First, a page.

I was widowed in a February, and the second half of that year was tough, with a run of firsts – my birthday and our wedding anniversary on the same day in mid-September, his birthday in December, Christmas, and then the New Year's Eve party that we'd both been going to since our twenties. After that, January and February felt like a countdown to his death date. I heaved a sigh of relief once I got into March – the firsts were all over. But I hadn't realised that firsts aren't all over in that first year. There are things that come around less frequently, such as weddings, funerals (hopefully), work trips, buying furniture or decorating, and these can bring on the grief attacks.
The second year of grieving is very different from the first. In some ways it is easier, and in some it can be a lot harder. The second year was the division between 'Tim died earlier this year', to 'Tim died last year', or 'Tim died just over a year ago'. The second year was the time that it was all real, and I had to accept that this was what my life was now. That that grief would be part of me for the rest of my life. And that I had to find out who I was again.
I was achingly lonely, even though I was surrounded by friends. I was often tired, and I still had widow brain, which made concentrating hard. I tried to fill up my time with work and took on too much, which led to a major crash in mood and having to drop a couple of freelance writing projects, which meant in turn I lost a couple of clients. I had flashbacks and nightmares going back to the morning Tim died, and I struggled with thoughts about what was happening to him after death. My depression hit a real low, and I struggled with thoughts of suicide, but wasn't able to access the mental health support I needed despite this.
The second year can be where the secondary losses become clear. As widows, we lose our past, our present and our future, and for some people this becomes more concrete in the second year as they lose homes, struggle to pay mortgages, are no longer able stay in their jobs, find their support circles are receding, or find that they have lost contact with friends and family.
Some widows I know found that people's expectations changed – they expected them to be 'moving on', and 'getting over it'. People who haven't been widowed don't always understand that there is no timeline to grief, and that, while we might move forward, we don't move on from the people that we have loved and lost.
Some things were easier, however. The pain of his death was a lot less raw. I cried less, and I could function more. I slept better, and started to cook some of the time, rather than live on ready meals and things out of tins. I also found that I could start to plan things to look forward to, provided they weren't too far in the future.
One of the things that's important about the second year of grief is that you need to be patient with yourself, and that you are still allowed to ask for help and support.
Moving into the third year of grief
The third year was a year of a lot of change. It was the year of the Covid-19 lockdowns, and while I felt the most alone I had ever been, and I lost a lot of work, it created a liminal space that allowed me to grieve and to think about what came next. It also allowed me to make the house into somewhere I wanted to stay. I managed to access psychotherapy and this made an amazing difference as well.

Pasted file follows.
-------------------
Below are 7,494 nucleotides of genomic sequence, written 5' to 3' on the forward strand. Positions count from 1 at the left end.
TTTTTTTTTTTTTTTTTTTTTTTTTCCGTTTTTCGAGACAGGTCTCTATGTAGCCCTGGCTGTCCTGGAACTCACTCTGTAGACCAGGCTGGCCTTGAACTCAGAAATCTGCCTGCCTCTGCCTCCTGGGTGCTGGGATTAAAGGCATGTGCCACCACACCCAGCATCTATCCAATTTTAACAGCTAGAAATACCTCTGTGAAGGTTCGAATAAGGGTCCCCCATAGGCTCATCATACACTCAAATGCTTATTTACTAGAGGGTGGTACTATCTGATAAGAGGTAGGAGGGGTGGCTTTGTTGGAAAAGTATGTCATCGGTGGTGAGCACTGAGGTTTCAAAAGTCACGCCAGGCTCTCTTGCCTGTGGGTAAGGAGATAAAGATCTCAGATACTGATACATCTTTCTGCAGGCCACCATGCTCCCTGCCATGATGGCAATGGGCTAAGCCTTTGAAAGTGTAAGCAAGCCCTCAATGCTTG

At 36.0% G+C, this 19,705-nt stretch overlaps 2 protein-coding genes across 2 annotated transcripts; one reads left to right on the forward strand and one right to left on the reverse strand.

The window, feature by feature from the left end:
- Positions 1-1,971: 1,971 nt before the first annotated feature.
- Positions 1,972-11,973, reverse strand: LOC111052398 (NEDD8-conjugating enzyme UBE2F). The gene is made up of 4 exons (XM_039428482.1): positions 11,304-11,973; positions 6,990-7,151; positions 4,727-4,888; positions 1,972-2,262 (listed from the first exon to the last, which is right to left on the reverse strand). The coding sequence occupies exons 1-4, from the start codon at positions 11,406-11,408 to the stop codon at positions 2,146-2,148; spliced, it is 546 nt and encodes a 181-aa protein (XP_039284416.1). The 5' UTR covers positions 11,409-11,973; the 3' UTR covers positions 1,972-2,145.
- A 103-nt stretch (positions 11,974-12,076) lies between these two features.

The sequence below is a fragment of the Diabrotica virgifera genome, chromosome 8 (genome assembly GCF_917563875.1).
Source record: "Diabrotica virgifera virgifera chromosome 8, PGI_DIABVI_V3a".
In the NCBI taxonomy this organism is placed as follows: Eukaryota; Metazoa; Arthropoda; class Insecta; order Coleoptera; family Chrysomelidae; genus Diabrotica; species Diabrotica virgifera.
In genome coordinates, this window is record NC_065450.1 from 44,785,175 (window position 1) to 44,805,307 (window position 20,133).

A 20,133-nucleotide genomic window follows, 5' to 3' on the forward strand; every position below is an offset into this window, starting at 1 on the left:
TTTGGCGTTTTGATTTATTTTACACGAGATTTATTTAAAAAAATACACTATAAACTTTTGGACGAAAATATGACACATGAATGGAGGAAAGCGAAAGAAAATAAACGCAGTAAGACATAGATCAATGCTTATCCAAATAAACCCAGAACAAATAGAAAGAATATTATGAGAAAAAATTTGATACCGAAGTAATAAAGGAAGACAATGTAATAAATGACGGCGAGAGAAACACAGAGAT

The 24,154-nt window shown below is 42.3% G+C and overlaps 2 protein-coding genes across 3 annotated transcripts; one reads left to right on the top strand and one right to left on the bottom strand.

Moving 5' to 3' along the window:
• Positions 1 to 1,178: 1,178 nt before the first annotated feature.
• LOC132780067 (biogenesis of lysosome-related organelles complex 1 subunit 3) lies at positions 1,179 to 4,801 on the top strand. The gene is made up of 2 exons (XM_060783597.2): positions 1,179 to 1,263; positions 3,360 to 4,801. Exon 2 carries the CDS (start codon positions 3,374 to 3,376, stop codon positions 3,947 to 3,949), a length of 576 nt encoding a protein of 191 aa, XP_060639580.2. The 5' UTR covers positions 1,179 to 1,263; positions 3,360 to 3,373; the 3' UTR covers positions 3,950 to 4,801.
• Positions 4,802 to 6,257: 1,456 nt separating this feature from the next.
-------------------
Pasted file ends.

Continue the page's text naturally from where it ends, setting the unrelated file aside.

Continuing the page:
Posting on the blog has been a bit patchy over the last couple of weeks as I've had a cold. The kind that makes your throat sore and scratchy, your nose both run and block up, and your voice swoop between a squeak and a croak. And it's reminded me how hard it is being ill on your own.
Winter can be hard for people who are widowed. It's dark and cold, and it’s the time when we are most likely to get colds and flu. Getting ill also reminds us that we are alone – there's no-one to bring that cup of tea, check in on us, get us something to eat or pass us some paracetamol. There are a few things we can do, though, to make things not seem so bad.
Trigger warning: Discussions of death, including violent death
It's October. The days are getting shorter, the leaves are starting to turn yellow and red and gold. The nights are getting colder and there's a hint of frost in the air. The shops are filling with orange and black. With pumpkins, costumes and masks. And if you live somewhere where people decorate their houses and gardens, there might be skulls and coffins and ghosts all over the place. There'll be children dressed up knocking on the door for sweets. And then, a few days later, Remember remember! The fifth of November, with bonfires and fireworks. Parties, food, drinks, dressing up, playing games. It's just fun, after all.
For some widows, though, Halloween and Bonfire Night can be really hard.
The imagery of death around Halloween all over shops, people's houses and gardens, and in social media, such as skulls, skeletons, fake tombstones and coffins, can bring back awful memories and trigger flashbacks. The coffins bring back some of the intrusive thoughts that I have fought to deal with over the past four and a half years.
For people whose partners have died a violent death, the images of bodies with nooses around their neck, or with bleeding wounds, can be devastating. Halloween depicts graveyards as scary, with bones and reaching arms, not as the safe resting places that we have created for the people we love.
The sounds and smells of Bonfire Night can be particularly hard where death by fire or gunshot has left widows with PTSD. These can also be difficult for autistic widows.
What to do?
I was widowed at 50 when Tim, who I expected would be my happy-ever-after following a marriage break-up, died suddenly from heart failure linked to his type 2 diabetes. Though we'd known each other since our early 20s, we'd been married less than ten years.